QUITO (Reuters) - Ecuador broke off diplomatic ties with Colombia on Monday, escalating a dispute across the Andean region that erupted after Colombian soldiers raided inside its southern neighbor to kill a guerrilla leader.
Colombia also fueled the tensions by accusing Venezuelan President Hugo Chavez of funding Colombia’s Marxist rebels — a charge denied by the anti-U.S. president’s government.
The three-nation crisis erupted when Colombia flew troops into Ecuador at the weekend in a bombing raid that killed a leading guerrilla commander of the Revolutionary Armed Forces of Colombia, or FARC.
It was a major blow to Latin America’s oldest guerrilla group. Chavez responded by ordering troops and tanks to the border with Colombia and he warned conservative President Alvaro Uribe that a similar strike on Venezuelan soil could lead to war.
Ecuador has also sent thousands of troops to the border and took another step in the dispute on Monday.
“The Ecuadorean government has decided to break off diplomatic relations,” it said in a letter to Colombia’s foreign ministry.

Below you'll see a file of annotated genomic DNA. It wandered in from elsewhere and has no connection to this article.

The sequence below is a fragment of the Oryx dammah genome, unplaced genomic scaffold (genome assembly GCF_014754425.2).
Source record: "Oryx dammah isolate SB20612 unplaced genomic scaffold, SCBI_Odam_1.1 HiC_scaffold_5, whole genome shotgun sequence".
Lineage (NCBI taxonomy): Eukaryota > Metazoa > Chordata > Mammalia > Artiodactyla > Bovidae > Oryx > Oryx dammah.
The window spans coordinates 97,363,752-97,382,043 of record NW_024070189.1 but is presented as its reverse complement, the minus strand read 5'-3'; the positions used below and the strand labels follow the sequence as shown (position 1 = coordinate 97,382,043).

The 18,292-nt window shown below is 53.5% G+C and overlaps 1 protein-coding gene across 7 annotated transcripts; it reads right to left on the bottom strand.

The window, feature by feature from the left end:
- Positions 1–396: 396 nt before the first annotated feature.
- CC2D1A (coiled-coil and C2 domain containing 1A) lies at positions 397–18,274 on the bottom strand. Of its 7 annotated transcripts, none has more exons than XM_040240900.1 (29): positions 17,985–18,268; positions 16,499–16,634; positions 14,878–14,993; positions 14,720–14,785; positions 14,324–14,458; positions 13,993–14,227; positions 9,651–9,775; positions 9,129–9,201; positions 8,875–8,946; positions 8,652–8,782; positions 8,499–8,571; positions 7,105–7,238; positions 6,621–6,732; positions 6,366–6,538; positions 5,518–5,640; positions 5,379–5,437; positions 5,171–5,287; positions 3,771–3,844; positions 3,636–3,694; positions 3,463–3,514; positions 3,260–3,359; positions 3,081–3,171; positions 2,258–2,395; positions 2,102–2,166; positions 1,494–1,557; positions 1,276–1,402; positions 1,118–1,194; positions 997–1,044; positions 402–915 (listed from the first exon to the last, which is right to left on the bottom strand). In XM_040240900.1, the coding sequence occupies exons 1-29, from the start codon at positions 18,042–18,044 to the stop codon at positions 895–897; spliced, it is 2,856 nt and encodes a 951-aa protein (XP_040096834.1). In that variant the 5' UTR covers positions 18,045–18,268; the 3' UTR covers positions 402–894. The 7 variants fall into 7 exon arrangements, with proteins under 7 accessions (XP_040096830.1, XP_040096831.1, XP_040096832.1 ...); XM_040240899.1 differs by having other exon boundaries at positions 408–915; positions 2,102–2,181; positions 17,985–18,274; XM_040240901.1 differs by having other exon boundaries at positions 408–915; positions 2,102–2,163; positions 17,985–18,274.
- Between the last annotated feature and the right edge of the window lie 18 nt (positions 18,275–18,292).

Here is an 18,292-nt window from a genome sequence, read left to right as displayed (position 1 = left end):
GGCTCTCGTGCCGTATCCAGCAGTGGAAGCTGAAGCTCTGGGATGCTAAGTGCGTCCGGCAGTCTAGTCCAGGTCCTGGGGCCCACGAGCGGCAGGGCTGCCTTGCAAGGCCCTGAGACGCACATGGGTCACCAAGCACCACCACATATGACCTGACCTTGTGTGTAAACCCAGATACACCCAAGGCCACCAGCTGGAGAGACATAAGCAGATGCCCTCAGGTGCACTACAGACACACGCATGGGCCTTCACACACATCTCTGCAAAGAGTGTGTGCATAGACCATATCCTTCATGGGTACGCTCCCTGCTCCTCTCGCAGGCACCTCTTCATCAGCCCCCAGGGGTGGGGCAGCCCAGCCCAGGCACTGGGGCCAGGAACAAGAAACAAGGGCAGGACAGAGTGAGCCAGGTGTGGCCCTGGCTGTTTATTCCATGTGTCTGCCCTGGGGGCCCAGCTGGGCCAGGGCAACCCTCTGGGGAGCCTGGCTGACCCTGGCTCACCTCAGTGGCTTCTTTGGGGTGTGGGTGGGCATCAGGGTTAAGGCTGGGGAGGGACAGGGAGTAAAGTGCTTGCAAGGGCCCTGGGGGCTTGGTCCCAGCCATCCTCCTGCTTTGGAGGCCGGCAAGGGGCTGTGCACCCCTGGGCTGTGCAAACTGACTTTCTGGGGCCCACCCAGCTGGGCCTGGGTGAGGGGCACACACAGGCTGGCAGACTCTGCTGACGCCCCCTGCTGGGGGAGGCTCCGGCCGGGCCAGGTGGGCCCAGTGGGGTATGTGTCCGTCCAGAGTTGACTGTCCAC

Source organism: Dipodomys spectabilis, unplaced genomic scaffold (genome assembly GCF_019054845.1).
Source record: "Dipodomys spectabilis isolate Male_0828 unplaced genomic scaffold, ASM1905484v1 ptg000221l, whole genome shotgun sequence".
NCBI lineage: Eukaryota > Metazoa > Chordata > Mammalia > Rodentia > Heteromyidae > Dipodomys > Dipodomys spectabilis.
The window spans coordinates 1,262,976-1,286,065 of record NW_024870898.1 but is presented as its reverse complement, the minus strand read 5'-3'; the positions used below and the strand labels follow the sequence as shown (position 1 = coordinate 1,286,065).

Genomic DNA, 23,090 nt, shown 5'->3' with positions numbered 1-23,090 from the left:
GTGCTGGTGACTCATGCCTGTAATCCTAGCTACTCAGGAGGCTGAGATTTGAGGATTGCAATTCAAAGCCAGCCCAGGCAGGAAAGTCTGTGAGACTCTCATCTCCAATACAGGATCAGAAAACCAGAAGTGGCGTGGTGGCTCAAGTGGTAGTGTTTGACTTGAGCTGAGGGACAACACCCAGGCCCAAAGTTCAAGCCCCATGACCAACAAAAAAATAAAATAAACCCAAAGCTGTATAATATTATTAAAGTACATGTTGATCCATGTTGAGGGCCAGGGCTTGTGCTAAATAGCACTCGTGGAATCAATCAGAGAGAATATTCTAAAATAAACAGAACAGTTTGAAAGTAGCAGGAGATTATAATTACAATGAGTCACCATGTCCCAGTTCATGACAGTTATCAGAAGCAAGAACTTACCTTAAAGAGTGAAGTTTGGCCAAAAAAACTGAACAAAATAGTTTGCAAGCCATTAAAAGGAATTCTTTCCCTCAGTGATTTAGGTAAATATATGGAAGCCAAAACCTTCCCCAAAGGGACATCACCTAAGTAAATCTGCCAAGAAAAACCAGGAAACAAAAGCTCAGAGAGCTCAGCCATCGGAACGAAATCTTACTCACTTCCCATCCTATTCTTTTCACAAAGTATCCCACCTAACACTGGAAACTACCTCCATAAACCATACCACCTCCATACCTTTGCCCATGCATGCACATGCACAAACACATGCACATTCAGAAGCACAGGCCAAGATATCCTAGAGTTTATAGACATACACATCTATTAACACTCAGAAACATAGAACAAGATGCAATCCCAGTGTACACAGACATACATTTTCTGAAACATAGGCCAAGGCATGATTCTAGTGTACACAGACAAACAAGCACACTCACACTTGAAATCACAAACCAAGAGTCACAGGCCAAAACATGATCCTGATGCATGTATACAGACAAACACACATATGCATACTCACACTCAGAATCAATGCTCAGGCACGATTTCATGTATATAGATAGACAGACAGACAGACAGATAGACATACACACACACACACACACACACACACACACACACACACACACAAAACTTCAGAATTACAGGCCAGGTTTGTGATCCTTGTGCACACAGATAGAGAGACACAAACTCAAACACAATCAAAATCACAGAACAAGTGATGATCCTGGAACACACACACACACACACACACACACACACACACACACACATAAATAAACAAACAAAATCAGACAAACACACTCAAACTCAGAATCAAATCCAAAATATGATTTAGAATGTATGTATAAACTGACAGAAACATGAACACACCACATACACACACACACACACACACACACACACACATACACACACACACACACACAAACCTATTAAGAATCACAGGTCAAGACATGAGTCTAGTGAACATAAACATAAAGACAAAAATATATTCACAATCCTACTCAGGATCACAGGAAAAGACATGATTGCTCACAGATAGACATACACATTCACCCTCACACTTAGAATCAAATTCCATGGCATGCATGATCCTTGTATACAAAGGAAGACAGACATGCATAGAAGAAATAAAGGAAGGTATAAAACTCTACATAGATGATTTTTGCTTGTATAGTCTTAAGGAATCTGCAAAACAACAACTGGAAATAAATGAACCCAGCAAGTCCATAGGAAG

Colombia earlier said it found documents in the FARC camp inside Ecuador showing evidence that Chavez gave the rebels $300 million and that the slain commander, Raul Reyes, had ties with an official close to Ecuadorean President Rafael Correa.
Both Venezuela and Ecuador denied the allegations.
“The government of Ecuador energetically rejects these accusations which cynically add to the hostile attitude shown in the recent violation of our sovereignty,” Correa’s government said.
Reyes had been involved in talks with Venezuela, France and Ecuador to win the freedom of hostages held for years in the FARC’s jungle camps. Chavez has brokered those talks, securing the release of six captives since the start of the year.
He called the killing of Reyes a cowardly assassination.
Latin American governments, including diplomatic heavyweight Brazil, also lined up to condemn Colombia’s raid and demand an explanation.
Additional reporting by Alonos Soto in Quito, Patrick Markey in Bogota and Raymond Colitt in Brasilia; Writing by Saul Hudson; Editing by Kieran Murray